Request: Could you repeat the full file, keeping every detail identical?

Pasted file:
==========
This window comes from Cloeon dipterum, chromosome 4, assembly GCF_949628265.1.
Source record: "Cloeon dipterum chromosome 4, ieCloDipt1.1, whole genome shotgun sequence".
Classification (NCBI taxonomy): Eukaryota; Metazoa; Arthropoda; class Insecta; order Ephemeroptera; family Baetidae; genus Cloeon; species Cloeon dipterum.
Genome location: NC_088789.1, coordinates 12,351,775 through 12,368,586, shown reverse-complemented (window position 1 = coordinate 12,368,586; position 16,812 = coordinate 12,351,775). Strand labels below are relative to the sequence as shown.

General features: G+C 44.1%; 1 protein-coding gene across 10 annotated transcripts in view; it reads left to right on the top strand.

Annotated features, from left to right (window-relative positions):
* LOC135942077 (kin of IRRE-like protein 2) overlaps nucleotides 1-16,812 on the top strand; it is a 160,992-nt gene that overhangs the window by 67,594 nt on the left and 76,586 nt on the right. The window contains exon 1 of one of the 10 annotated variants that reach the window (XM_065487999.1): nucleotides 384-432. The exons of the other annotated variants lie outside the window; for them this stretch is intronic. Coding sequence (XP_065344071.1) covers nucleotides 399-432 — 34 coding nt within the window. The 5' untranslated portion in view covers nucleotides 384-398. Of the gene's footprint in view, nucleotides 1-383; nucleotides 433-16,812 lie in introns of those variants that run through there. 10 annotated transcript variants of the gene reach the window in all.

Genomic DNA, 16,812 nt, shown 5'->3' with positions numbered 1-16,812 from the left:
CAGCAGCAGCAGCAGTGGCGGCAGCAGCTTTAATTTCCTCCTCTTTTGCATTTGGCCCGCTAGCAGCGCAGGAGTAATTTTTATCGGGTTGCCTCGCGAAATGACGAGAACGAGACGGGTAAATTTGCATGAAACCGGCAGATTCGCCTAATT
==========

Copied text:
This window comes from Cloeon dipterum, chromosome 4, assembly GCF_949628265.1.
Source record: "Cloeon dipterum chromosome 4, ieCloDipt1.1, whole genome shotgun sequence".
Classification (NCBI taxonomy): Eukaryota; Metazoa; Arthropoda; class Insecta; order Ephemeroptera; family Baetidae; genus Cloeon; species Cloeon dipterum.
Genome location: NC_088789.1, coordinates 12,351,775 through 12,368,586, shown reverse-complemented (window position 1 = coordinate 12,368,586; position 16,812 = coordinate 12,351,775). Strand labels below are relative to the sequence as shown.

General features: G+C 44.1%; 1 protein-coding gene across 10 annotated transcripts in view; it reads left to right on the top strand.

Annotated features, from left to right (window-relative positions):
* LOC135942077 (kin of IRRE-like protein 2) overlaps nucleotides 1-16,812 on the top strand; it is a 160,992-nt gene that overhangs the window by 67,594 nt on the left and 76,586 nt on the right. The window contains exon 1 of one of the 10 annotated variants that reach the window (XM_065487999.1): nucleotides 384-432. The exons of the other annotated variants lie outside the window; for them this stretch is intronic. Coding sequence (XP_065344071.1) covers nucleotides 399-432 — 34 coding nt within the window. The 5' untranslated portion in view covers nucleotides 384-398. Of the gene's footprint in view, nucleotides 1-383; nucleotides 433-16,812 lie in introns of those variants that run through there. 10 annotated transcript variants of the gene reach the window in all.

Genomic DNA, 16,812 nt, shown 5'->3' with positions numbered 1-16,812 from the left:
CAGCAGCAGCAGCAGTGGCGGCAGCAGCTTTAATTTCCTCCTCTTTTGCATTTGGCCCGCTAGCAGCGCAGGAGTAATTTTTATCGGGTTGCCTCGCGAAATGACGAGAACGAGACGGGTAAATTTGCATGAAACCGGCAGATTCGCCTAATT